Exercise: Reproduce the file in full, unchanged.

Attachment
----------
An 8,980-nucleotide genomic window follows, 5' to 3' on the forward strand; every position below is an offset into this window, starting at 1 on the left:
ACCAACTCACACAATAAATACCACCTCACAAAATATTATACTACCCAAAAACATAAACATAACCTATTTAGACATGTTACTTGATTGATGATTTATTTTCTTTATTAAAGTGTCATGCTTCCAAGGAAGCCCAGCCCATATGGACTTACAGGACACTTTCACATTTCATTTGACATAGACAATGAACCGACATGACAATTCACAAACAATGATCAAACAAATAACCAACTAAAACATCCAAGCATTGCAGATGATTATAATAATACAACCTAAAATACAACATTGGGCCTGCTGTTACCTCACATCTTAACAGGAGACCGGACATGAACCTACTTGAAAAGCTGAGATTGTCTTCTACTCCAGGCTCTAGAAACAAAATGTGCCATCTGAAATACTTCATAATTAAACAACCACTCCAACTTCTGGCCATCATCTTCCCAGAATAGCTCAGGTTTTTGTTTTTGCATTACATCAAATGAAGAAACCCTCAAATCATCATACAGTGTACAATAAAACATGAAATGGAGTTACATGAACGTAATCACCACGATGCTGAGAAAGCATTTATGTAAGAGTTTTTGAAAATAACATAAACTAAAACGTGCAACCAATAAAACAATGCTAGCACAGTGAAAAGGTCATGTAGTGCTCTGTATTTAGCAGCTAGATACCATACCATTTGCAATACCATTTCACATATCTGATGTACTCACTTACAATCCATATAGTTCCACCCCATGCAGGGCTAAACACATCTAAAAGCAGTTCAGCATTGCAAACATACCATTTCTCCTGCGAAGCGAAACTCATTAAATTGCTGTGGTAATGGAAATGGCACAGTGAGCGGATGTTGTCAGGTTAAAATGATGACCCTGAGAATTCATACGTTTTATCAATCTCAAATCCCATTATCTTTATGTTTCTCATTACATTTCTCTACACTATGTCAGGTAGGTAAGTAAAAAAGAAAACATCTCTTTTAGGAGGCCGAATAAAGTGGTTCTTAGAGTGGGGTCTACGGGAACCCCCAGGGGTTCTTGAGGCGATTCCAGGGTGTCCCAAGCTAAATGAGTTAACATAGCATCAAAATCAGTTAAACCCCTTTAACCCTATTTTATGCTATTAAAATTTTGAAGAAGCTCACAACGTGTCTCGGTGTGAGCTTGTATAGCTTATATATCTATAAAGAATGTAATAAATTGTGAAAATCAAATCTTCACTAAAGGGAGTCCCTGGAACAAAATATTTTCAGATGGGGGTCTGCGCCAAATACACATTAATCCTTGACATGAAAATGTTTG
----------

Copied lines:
An 8,980-nucleotide genomic window follows, 5' to 3' on the forward strand; every position below is an offset into this window, starting at 1 on the left:
ACCAACTCACACAATAAATACCACCTCACAAAATATTATACTACCCAAAAACATAAACATAACCTATTTAGACATGTTACTTGATTGATGATTTATTTTCTTTATTAAAGTGTCATGCTTCCAAGGAAGCCCAGCCCATATGGACTTACAGGACACTTTCACATTTCATTTGACATAGACAATGAACCGACATGACAATTCACAAACAATGATCAAACAAATAACCAACTAAAACATCCAAGCATTGCAGATGATTATAATAATACAACCTAAAATACAACATTGGGCCTGCTGTTACCTCACATCTTAACAGGAGACCGGACATGAACCTACTTGAAAAGCTGAGATTGTCTTCTACTCCAGGCTCTAGAAACAAAATGTGCCATCTGAAATACTTCATAATTAAACAACCACTCCAACTTCTGGCCATCATCTTCCCAGAATAGCTCAGGTTTTTGTTTTTGCATTACATCAAATGAAGAAACCCTCAAATCATCATACAGTGTACAATAAAACATGAAATGGAGTTACATGAACGTAATCACCACGATGCTGAGAAAGCATTTATGTAAGAGTTTTTGAAAATAACATAAACTAAAACGTGCAACCAATAAAACAATGCTAGCACAGTGAAAAGGTCATGTAGTGCTCTGTATTTAGCAGCTAGATACCATACCATTTGCAATACCATTTCACATATCTGATGTACTCACTTACAATCCATATAGTTCCACCCCATGCAGGGCTAAACACATCTAAAAGCAGTTCAGCATTGCAAACATACCATTTCTCCTGCGAAGCGAAACTCATTAAATTGCTGTGGTAATGGAAATGGCACAGTGAGCGGATGTTGTCAGGTTAAAATGATGACCCTGAGAATTCATACGTTTTATCAATCTCAAATCCCATTATCTTTATGTTTCTCATTACATTTCTCTACACTATGTCAGGTAGGTAAGTAAAAAAGAAAACATCTCTTTTAGGAGGCCGAATAAAGTGGTTCTTAGAGTGGGGTCTACGGGAACCCCCAGGGGTTCTTGAGGCGATTCCAGGGTGTCCCAAGCTAAATGAGTTAACATAGCATCAAAATCAGTTAAACCCCTTTAACCCTATTTTATGCTATTAAAATTTTGAAGAAGCTCACAACGTGTCTCGGTGTGAGCTTGTATAGCTTATATATCTATAAAGAATGTAATAAATTGTGAAAATCAAATCTTCACTAAAGGGAGTCCCTGGAACAAAATATTTTCAGATGGGGGTCTGCGCCAAATACACATTAATCCTTGACATGAAAATGTTTG